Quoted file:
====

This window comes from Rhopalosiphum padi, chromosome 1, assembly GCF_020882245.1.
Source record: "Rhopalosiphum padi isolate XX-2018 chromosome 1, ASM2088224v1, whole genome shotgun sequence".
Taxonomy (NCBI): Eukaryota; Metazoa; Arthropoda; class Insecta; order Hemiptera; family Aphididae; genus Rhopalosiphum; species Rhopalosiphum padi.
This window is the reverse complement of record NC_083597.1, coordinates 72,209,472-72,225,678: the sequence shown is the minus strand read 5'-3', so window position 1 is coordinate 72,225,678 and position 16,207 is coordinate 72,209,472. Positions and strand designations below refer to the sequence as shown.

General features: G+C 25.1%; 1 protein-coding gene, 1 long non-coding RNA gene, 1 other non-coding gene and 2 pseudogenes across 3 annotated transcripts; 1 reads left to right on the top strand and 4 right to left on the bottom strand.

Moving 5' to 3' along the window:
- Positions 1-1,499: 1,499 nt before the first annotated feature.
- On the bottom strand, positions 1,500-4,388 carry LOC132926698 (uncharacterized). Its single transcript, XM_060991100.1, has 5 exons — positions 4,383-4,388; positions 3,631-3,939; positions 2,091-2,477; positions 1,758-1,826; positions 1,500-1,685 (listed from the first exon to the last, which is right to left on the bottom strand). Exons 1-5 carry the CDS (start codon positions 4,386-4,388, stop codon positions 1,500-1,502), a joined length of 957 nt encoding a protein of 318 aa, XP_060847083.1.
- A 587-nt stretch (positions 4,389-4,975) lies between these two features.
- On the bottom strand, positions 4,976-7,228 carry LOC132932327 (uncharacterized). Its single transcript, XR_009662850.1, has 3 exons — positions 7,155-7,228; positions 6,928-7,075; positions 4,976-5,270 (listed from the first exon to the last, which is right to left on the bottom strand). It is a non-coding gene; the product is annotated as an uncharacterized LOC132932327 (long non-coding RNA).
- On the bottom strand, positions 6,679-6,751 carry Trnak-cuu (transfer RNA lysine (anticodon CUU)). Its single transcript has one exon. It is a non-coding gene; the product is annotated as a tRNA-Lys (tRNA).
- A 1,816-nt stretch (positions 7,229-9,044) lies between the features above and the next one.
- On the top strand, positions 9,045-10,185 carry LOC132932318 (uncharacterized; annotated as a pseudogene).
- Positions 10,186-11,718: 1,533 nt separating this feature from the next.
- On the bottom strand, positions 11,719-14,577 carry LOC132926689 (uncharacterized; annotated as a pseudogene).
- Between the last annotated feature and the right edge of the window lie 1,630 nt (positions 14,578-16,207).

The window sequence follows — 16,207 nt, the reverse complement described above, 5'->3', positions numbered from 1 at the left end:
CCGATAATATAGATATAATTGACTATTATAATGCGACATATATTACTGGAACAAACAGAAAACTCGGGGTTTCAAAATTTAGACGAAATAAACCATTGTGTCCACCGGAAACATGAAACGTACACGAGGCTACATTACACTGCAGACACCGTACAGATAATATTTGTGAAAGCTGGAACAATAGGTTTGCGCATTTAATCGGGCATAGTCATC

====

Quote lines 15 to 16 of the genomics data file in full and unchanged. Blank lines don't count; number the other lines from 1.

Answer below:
- On the bottom strand, positions 11,719-14,577 carry LOC132926689 (uncharacterized; annotated as a pseudogene).
- Between the last annotated feature and the right edge of the window lie 1,630 nt (positions 14,578-16,207).